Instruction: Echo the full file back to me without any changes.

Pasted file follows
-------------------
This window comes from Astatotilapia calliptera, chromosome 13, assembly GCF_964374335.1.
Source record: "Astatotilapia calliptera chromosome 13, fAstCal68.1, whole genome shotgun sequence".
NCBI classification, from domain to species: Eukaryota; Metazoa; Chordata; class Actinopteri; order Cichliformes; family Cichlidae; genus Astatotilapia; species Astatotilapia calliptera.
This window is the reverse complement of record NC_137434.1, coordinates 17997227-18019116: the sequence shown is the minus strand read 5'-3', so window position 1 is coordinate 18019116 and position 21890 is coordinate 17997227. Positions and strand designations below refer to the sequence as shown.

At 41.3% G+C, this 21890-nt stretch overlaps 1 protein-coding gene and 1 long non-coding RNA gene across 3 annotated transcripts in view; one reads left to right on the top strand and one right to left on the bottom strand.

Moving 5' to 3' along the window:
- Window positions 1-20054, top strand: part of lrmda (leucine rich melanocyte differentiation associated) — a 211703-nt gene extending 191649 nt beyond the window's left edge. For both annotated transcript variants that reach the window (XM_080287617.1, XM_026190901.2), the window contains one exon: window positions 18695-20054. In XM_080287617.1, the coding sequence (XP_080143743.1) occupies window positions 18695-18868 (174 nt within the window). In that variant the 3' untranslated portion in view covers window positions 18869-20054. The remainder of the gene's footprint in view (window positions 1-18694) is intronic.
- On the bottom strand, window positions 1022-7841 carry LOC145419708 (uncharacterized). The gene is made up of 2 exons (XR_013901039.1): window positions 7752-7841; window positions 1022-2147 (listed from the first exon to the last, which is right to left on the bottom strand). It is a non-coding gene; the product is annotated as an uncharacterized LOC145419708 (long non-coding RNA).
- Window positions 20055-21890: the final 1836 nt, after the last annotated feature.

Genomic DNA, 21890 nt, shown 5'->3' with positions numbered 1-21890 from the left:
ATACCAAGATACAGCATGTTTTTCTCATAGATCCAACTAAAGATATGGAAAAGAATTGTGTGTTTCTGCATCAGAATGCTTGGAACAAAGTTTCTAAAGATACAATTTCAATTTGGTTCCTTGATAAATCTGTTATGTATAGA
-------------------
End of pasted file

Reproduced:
This window comes from Astatotilapia calliptera, chromosome 13, assembly GCF_964374335.1.
Source record: "Astatotilapia calliptera chromosome 13, fAstCal68.1, whole genome shotgun sequence".
NCBI classification, from domain to species: Eukaryota; Metazoa; Chordata; class Actinopteri; order Cichliformes; family Cichlidae; genus Astatotilapia; species Astatotilapia calliptera.
This window is the reverse complement of record NC_137434.1, coordinates 17997227-18019116: the sequence shown is the minus strand read 5'-3', so window position 1 is coordinate 18019116 and position 21890 is coordinate 17997227. Positions and strand designations below refer to the sequence as shown.

At 41.3% G+C, this 21890-nt stretch overlaps 1 protein-coding gene and 1 long non-coding RNA gene across 3 annotated transcripts in view; one reads left to right on the top strand and one right to left on the bottom strand.

Moving 5' to 3' along the window:
- Window positions 1-20054, top strand: part of lrmda (leucine rich melanocyte differentiation associated) — a 211703-nt gene extending 191649 nt beyond the window's left edge. For both annotated transcript variants that reach the window (XM_080287617.1, XM_026190901.2), the window contains one exon: window positions 18695-20054. In XM_080287617.1, the coding sequence (XP_080143743.1) occupies window positions 18695-18868 (174 nt within the window). In that variant the 3' untranslated portion in view covers window positions 18869-20054. The remainder of the gene's footprint in view (window positions 1-18694) is intronic.
- On the bottom strand, window positions 1022-7841 carry LOC145419708 (uncharacterized). The gene is made up of 2 exons (XR_013901039.1): window positions 7752-7841; window positions 1022-2147 (listed from the first exon to the last, which is right to left on the bottom strand). It is a non-coding gene; the product is annotated as an uncharacterized LOC145419708 (long non-coding RNA).
- Window positions 20055-21890: the final 1836 nt, after the last annotated feature.

Genomic DNA, 21890 nt, shown 5'->3' with positions numbered 1-21890 from the left:
ATACCAAGATACAGCATGTTTTTCTCATAGATCCAACTAAAGATATGGAAAAGAATTGTGTGTTTCTGCATCAGAATGCTTGGAACAAAGTTTCTAAAGATACAATTTCAATTTGGTTCCTTGATAAATCTGTTATGTATAGA